Roku (NASDAQ:ROKU) and Nielsen (NYSE:NLSN) announced a new partnership this week that a lot of investors are excited about. Roku's acquiring Nielsen's ad technology unit and Nielsen will add Roku's platform to its ad and content measurement system.

The main focus from investors has been the potential for Roku to expand its ad business to linear TV through Nielsen's ad tech and existing deals with media companies. But gaining that piece also gives Roku another opening to negotiate content and distribution deals and take a larger share of ad inventory. That's where Roku can truly generate accretive revenue and profits from Nielsen's ad tech.

A man on a couch watching TV.

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Heading back to the negotiating table

Nielsen has pre-existing addressable advertising deals with just about every major TV media company. Once Roku takes control of Nielsen's ad business, it plans to have "renewed conversations" with those media partners, Roku's Louqman Parampath told Variety.

Roku has been extremely opportunistic in throwing its weight around when media companies want something from it like distribution of a new streaming service. As Roku's grown its scale -- it now has 51 million active accounts -- it's become an extremely important distribution partner. Roku's used that to its advantage to negotiate bigger cuts of ad inventory and content for its own ad-supported streaming service, The Roku Channel.

Now it has even more value for media companies. Once it closes the deal, it'll be an instrumental partner for growing both linear TV and streaming revenue for media companies.

In its "renewed conversations" with media companies, Roku's sure to look for more ways to increase its share of ad inventory. That can be through expanding Nielsen's old deals, adding more ad inventory on the Roku platform, or winning additional content for The Roku Channel, which indirectly adds inventory through increased engagement.

Bringing more advertisers to the table

The value Roku provides to media companies has increased substantially as consumers shift their time from linear TV to streaming and they increasingly choose Roku as their streaming platform of choice.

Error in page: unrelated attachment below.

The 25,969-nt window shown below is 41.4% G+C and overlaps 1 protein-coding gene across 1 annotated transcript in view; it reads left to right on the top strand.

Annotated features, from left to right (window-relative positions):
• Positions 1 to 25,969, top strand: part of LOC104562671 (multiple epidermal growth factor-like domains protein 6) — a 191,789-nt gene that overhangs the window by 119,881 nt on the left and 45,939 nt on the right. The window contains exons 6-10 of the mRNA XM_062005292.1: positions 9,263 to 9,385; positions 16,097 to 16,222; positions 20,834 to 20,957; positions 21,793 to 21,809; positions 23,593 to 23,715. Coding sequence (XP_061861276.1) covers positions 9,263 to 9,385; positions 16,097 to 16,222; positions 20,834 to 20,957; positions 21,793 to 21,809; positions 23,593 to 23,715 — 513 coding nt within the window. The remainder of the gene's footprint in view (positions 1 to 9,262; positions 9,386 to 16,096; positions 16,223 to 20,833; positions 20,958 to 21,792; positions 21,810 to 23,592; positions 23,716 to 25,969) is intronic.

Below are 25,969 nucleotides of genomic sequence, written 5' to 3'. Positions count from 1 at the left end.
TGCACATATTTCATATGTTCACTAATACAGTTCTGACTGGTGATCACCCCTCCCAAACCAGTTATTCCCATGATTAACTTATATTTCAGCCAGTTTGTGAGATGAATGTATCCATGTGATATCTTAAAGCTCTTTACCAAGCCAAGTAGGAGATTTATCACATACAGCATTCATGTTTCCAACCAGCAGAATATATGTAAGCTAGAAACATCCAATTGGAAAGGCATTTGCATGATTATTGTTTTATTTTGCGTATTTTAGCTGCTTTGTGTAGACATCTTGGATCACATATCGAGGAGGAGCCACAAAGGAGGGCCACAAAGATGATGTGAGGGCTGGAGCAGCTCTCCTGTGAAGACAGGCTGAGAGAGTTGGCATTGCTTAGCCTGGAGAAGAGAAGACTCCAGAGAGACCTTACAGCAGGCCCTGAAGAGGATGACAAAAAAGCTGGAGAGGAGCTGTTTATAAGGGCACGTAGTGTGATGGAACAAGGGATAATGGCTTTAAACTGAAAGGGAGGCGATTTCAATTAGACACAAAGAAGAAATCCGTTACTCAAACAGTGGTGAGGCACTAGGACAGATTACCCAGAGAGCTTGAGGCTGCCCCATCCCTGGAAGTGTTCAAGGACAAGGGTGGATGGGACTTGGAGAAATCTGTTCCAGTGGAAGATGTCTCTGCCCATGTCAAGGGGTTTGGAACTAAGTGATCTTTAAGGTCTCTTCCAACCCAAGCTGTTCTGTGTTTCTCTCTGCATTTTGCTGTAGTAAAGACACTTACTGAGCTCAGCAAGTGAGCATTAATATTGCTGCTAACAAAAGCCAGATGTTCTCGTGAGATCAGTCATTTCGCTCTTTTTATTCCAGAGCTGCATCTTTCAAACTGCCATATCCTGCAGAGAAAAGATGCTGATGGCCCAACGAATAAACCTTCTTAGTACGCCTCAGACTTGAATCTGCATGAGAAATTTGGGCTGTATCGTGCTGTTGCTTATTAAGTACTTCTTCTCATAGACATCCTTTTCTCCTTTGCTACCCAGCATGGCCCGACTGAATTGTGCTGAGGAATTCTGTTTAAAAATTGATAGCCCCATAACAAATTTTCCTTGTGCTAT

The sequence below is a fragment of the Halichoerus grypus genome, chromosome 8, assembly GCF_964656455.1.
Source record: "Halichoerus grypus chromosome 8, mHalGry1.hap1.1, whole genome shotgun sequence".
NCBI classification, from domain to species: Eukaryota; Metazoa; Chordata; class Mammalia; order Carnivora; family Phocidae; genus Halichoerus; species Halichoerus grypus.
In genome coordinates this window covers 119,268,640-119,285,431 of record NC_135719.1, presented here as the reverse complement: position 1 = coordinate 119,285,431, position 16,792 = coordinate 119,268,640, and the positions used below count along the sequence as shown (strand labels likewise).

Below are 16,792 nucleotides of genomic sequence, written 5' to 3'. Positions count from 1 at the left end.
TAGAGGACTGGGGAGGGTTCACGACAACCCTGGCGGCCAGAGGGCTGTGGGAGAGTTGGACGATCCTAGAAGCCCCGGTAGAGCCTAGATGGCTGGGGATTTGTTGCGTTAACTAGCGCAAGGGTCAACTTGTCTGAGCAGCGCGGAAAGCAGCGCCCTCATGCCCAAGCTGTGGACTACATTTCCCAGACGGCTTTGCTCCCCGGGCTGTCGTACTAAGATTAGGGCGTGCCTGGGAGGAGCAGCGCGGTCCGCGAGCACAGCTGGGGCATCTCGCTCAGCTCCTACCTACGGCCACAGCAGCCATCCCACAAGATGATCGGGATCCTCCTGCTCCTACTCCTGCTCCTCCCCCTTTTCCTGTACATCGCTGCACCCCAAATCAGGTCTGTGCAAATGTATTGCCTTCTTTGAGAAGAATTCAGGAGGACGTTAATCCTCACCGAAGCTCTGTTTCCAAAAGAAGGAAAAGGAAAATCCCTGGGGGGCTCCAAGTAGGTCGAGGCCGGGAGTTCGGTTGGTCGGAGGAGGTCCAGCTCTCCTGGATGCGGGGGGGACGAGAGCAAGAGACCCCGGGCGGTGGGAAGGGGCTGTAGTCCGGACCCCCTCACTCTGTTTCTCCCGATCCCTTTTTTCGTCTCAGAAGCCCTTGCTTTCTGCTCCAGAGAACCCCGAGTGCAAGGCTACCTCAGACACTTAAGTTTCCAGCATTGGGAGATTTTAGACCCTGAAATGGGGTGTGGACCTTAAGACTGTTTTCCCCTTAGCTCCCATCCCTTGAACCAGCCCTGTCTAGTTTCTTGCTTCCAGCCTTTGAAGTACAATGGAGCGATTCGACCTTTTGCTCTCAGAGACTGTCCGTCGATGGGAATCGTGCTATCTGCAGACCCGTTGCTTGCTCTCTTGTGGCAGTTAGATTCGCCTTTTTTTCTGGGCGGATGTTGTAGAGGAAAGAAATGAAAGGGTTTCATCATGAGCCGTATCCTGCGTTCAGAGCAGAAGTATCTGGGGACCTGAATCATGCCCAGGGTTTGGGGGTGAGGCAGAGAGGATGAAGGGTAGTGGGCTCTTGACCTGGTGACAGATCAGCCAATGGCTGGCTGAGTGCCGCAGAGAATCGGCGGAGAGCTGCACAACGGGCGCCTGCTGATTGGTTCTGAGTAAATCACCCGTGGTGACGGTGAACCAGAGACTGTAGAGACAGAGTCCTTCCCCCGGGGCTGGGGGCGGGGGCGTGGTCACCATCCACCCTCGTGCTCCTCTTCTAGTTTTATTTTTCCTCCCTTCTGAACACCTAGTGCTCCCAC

Those trends show no signs of slowing down anytime soon. In addition, Roku's now able to go to advertisers with its OneView programmatic ad platform offering ad inventory across its own platform, other digital video services, and now linear TV. That should expand the number of active advertisers on its platform, leading to more intense bidding and higher average ad prices.

That translates into more revenue for Roku and any media partner that sells its inventory on Roku's OneView platform. That should enable Roku's ad business to grow organically, and provide even more leverage in future negotiations when distribution and ad deals come up for renewal.

Grabbing a bigger piece of a bigger pie

Adding Nielsen's ad technology gives Roku a strong position in addressable TV advertising. While still a tiny portion of the $70 billion U.S. marketers spend each year on traditional TV advertising, addressable advertising is expected to grow to $3.6 billion by 2022, according to eMarketer. Meanwhile, Roku's core market, connected-TV advertising, is expected to reach about $14 billion that year. In other words, Roku's expanding its addressable market by about 25%.

More important than that, however, may be the opportunity the deal presents for Roku to gain deeper market penetration of the bigger addressable market by exercising leverage over media companies. That's where the real value of the deal shines, and what should get investors even more excited about the future of Roku.

This article represents the opinion of the writer, who may disagree with the “official” recommendation position of a Motley Fool premium advisory service. We’re motley! Questioning an investing thesis -- even one of our own -- helps us all think critically about investing and make decisions that help us become smarter, happier, and richer.